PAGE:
Wednesday 28 Feb 2024
By
main news image

KUALA LUMPUR (Oct 29): Prospects for the durian industry in Malaysia look favourable, underpinned by continuous demand from overseas customers — especially in China — for frozen durian and related products, according to PLS Plantations Bhd chairman Datuk Seri Nazir Razak.

In a statement in the durian planter’s 2021 annual report, Nazir said PLS Plantations' board is confident that the group’s diversification into the durian business will transform the group into a major player in both the durian upstream and downstream businesses.

“Our group is constantly on the lookout to forge strategic alliances with both local and multinational companies to collaborate and expand our group’s upstream durian plantation capacity.

“With the vision of pursuing large-scale commercial durian plantations, we hope to be able to meet growing worldwide demand for the durian fruit and durian-related products, which has consistently outstripped supply,” he added.

Additionally, Nazir also said that the post-pandemic outlook for the palm oil industry in Malaysia remains bright with crude palm oil prices expected to stay at current levels until the early second quarter of 2022.

He added that this is backed by balanced supply and demand as well as an expected recovery in 2022 from labour shortages.

Nazir noted that while the year 2020 was dominated by the outbreak of the coronavirus throughout the world and its debilitating impact on the world economy, the group ushered into 2021 with a fair amount of optimism.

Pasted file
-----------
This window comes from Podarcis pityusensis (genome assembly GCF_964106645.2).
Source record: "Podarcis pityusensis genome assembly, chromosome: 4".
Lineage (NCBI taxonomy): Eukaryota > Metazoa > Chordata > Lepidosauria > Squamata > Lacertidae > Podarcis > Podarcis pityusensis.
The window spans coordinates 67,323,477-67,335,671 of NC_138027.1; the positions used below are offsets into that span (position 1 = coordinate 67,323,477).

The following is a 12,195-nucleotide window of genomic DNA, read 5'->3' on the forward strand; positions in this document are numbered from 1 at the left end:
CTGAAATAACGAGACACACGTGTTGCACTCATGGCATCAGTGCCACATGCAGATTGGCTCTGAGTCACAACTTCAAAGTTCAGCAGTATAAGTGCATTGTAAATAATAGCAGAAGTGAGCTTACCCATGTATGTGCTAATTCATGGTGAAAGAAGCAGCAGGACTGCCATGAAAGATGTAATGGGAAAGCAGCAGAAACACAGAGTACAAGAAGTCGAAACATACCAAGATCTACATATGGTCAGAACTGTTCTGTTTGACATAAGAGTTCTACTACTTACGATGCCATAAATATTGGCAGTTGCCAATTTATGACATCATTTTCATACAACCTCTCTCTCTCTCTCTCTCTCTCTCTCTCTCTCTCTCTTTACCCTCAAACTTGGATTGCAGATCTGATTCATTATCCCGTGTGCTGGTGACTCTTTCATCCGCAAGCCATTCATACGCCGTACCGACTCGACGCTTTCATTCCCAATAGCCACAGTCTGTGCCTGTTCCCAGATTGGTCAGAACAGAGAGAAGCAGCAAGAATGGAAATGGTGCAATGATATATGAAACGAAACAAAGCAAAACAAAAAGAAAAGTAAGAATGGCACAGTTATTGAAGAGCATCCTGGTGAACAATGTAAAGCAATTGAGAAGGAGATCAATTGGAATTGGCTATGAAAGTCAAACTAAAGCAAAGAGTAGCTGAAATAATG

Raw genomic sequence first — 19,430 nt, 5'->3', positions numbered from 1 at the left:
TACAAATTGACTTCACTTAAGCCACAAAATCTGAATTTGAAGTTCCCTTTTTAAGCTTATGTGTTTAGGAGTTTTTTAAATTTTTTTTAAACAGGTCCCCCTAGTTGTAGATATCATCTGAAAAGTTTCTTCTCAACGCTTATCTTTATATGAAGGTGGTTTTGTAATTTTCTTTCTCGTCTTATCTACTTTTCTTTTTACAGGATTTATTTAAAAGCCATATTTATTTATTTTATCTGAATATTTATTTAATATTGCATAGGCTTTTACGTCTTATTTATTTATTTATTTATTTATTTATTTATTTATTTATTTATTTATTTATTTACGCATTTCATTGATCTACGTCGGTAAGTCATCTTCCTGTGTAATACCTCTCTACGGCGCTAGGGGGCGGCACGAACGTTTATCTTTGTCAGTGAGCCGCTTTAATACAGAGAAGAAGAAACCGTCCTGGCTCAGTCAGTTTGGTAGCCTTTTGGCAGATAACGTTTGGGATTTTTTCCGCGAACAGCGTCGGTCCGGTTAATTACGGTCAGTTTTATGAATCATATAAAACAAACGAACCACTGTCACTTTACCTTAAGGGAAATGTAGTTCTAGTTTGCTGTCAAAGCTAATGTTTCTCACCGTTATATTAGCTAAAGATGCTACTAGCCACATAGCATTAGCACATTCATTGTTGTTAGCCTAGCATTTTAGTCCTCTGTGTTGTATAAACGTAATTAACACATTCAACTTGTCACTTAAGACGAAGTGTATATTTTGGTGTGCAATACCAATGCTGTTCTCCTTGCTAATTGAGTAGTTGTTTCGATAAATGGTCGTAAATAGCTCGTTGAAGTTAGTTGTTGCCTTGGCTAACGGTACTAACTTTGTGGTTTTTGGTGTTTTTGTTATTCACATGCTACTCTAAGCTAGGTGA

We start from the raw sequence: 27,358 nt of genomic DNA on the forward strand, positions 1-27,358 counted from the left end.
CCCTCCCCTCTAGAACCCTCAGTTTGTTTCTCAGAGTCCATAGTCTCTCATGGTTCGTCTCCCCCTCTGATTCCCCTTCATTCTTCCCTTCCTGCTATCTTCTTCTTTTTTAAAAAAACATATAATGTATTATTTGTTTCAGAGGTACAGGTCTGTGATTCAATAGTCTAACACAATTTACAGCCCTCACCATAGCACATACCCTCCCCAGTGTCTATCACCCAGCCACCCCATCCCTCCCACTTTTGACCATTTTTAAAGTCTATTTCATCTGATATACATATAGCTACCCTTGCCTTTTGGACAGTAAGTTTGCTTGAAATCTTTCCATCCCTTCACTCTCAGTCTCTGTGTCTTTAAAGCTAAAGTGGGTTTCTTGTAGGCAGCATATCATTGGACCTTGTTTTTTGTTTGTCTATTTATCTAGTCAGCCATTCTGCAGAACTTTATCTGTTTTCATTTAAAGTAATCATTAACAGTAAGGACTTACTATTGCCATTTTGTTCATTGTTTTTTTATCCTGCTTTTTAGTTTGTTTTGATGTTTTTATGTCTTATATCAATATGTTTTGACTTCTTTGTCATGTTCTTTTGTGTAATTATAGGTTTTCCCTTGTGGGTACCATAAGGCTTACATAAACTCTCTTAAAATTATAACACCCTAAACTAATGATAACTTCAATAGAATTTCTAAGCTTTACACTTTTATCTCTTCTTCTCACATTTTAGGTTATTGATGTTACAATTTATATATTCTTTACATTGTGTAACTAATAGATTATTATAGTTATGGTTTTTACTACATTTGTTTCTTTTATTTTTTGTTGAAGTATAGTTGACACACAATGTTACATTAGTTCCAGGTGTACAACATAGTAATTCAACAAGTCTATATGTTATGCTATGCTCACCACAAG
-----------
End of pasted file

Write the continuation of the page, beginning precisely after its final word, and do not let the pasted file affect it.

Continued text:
“But it was short-lived as the spread of the virus and its variants continued forcing extended lockdowns in many countries.

“Malaysia was not spared but thankfully, we have been very successful with our vaccine roll-out, enabling the economy to get going again,” he said.

For the cumulative 15-month financial period ended June 30, 2021, PLS Plantations posted a net profit of RM12.86 million and revenue of RM134.35 million. There were no comparative figures due to the group’s change of its financial year end from March 31, 2021 to June 30, 2021.

Nazir said the Covid-19 pandemic had impacted the group’s performance for the financial period ended June 30, 2021 due to a challenging business landscape as a result of the labour shortages, coupled with supply chain and logistic disruptions.

“The group’s performance could have been better, but as the year 2021 comes to an end and with the high Covid-19 vaccination rate achieved, light is at the end of the tunnel. 

“Hence, the board is cautiously optimistic about the group’s performance for the forthcoming financial year 2022,” Nazir added.

Edited BySurin Murugiah
      Print
      Text Size
      Share